(AP Photo/Tyler Evert)

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Crews clean up a chemical spill along the Elk River in Charleston, WV.

(AP Photo/Tyler Evert)

What's the Chemical Behind West Virginia's River Spill?

Spill in the Elk River brings a "do not drink" advisory.

Nearly 200,000 people in West Virginia have been told not to drink, cook, or shower with the water from their faucets, after a large-scale chemical spill on a river near the state's capital on Thursday.

"I can't tell you that the water is unsafe, but I also can't tell you that the water is safe," Jeff McIntyre, the president of the utility West Virginia American Water, said at a Friday morning press conference.

An unknown amount of the chemical 4-methylcyclohexane methanol, which is frequently used as a foaming agent to wash coal before it is sent to market, has been found in the Elk River in the central and southwestern parts of the state, near Charleston.

The river is the source of drinking water that West Virginia American Water serves to customers in nine counties.

West Virginia Gov. Earl Ray Tomblin and the White House declared a state of emergency Thursday for those nine counties, and the state National Guard has been helping bring in "water buffaloes"--portable tanks with clean water.

According to news reports, 4-methylcyclohexane methanol was being stored in a 48,000-gallon tank at Freedom Industries, a chemical facility in Charleston about a mile upriver from the West Virginia American Water treatment plan.

McIntyre said he has had no contact with Freedom Industries.

In a statement, Freedom Industries said, "Our team has been working around the clock since the discovery to contain the leak to prevent further contamination." The company said it is working with state and federal agencies to try to determine how much of the chemical spilled and is "following all necessary steps to fix the issue."

The chemical 4-methylcyclohexane methanol is a greasy substance commonly described as smelling like licorice (or sometimes coconut oil).

Health Risk?

When asked if local reports of people vomiting could be linked to the contaminated water, McIntyre said, "I'm not able to link anyone's illness to this event.

"There is a smell to the water, which can cause stress," he said, "but I can't link the two because I'm not qualified."

Thomas Aluise, a spokesman for the state's Department of Environmental Protection, said 4-methylcyclohexane methanol is not toxic but is harmful if swallowed.

Laura Jordan of West Virginia American Water told the media that the current do-not-drink advisory was issued as a precaution.

"The safety sheet indicated there could be some skin or eye irritation if you come in contact, or possibly harmful if swallowed, but that's at full strength of the chemical," she said. "The chemical was diluted in the river."

McIntyre said his utility's water treatment plant "is designed to handle such events," although he explained that no water plant is designed to specifically treat every possible chemical: "They are designed to treat things that are naturally in the water stream."

McIntyre added that the treatment plant has "a premium treatment process," a filter of activated carbon that sits ready in case of a potentially dangerous discharge. In this case, however, "the carbon got saturated with that material and therefore the treatment process couldn't handle the quantity."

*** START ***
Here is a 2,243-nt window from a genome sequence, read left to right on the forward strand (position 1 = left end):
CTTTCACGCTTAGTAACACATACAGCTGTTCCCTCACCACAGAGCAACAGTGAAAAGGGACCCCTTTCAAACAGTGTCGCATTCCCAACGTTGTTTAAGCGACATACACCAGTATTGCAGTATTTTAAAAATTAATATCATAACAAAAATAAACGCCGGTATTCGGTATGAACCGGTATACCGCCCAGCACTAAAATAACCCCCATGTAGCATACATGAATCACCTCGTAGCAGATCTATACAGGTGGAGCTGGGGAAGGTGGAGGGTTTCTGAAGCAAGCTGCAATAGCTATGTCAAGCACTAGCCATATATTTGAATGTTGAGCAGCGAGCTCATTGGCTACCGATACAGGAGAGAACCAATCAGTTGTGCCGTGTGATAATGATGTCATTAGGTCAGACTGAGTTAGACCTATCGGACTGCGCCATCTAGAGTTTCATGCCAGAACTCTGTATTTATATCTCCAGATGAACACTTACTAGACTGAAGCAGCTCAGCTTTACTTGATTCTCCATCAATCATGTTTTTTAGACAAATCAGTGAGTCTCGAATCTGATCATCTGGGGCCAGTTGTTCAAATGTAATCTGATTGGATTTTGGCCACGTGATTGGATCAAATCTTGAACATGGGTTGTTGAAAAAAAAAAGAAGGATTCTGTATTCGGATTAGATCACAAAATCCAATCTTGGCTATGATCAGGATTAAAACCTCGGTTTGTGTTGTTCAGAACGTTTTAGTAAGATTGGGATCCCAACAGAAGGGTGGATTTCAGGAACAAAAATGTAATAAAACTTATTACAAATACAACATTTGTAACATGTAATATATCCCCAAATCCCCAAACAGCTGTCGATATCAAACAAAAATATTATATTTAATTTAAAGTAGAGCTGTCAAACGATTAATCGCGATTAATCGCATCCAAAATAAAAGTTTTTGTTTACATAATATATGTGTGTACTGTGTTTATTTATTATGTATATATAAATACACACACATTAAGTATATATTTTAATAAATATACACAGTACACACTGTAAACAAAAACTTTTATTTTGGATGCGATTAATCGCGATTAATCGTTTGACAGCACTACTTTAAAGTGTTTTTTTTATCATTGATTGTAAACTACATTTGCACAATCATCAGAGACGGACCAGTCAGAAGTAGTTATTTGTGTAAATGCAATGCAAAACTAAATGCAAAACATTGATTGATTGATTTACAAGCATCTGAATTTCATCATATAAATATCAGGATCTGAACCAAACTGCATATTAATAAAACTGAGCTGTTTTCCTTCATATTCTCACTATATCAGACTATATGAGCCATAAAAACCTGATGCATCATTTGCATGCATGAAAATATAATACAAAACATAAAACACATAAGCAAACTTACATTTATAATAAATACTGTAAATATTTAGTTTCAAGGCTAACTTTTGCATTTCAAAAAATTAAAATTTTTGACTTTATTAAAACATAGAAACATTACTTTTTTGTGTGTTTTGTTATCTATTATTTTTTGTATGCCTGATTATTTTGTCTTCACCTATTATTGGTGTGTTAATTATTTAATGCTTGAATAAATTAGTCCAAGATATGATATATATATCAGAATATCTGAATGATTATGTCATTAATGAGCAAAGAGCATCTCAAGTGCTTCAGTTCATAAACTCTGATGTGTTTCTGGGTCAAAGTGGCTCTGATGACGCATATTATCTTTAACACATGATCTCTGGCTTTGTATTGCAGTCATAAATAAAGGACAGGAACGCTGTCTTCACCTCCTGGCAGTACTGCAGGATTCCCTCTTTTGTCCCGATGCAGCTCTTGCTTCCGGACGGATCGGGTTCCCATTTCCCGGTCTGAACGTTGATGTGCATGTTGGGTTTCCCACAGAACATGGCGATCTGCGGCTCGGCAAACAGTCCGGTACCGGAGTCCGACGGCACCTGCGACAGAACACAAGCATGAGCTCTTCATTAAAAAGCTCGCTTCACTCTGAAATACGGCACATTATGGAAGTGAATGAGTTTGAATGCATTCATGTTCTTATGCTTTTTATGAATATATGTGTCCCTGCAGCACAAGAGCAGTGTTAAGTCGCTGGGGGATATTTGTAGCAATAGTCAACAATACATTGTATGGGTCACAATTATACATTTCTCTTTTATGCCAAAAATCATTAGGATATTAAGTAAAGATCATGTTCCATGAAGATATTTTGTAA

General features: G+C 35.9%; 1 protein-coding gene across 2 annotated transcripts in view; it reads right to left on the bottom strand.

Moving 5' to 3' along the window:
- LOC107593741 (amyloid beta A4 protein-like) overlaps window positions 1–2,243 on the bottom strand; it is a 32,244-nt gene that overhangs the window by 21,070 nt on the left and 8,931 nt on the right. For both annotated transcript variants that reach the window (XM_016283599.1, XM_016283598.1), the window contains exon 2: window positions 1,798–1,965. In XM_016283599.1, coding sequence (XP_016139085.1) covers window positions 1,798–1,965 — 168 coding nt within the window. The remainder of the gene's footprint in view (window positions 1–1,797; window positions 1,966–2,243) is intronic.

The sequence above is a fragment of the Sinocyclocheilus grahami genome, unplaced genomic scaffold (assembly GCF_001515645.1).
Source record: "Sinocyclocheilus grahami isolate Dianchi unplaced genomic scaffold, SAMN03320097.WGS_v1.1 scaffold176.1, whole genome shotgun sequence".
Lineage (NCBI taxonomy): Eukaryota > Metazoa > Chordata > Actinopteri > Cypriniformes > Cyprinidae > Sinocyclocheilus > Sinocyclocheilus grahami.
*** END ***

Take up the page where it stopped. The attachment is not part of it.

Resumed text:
In other words, there was so much 4-methylcyclohexane methanol in the water that much of it was flowing past the carbon filter and into the water supply.

The Cleanup

To deal with the problem, McIntyre said engineers are adding additional carbon and other chemicals to speed the treatment process, and to "move water out to the distribution system to flush it and to make sure customers have clean water." He said that to get a better handle on the situation, "we need to know what the quantities are and what the health risks are for these quantities."

Aluise told National Geographic, "We're fairly confident that no more than 5,000 gallons escaped from the tank. A portion of that was contained in secondary containment, and a portion entered the Elk River."

McIntyre said he's unable to provide timelines for how long flushing out the chemical will take. Even if it is present at levels that are considered safe, he said "there could be a taste and odor."

No surprise, then, that the media are reporting a run on bottled water at area stores. There have also been reports of people streaming into emergency rooms after already having consumed the water, concerned that they might be at risk.

Understanding 4-Methylcyclohexane Methanol

A consultant at a major mining industry firm told National Geographic that 4-methylcyclohexane methanol is used at about 20 to 25 percent of coal processing plants in West Virginia.

The consultant, a former miner who insisted on anonymity because of orders from his employer, said the chemical is used in a process called froth flotation, which separates sand-size particles of coal from the surrounding rock, in a tank of water or another solution.

Not every coal preparation plant uses this chemical, because it is primarily used to produce coal for metallurgical purposes, called coking coal, the consultant said. The chemical is rarely used to produce coal that is burned to create electricity, called steam coal, which represents the vast majority of coal produced.

"Thirty years ago I used diesel fuel in froth flotation, but you can't use that anymore because of restrictions on air emissions," the consultant said.

The chemical 4-methylcyclohexane methanol replaced diesel.

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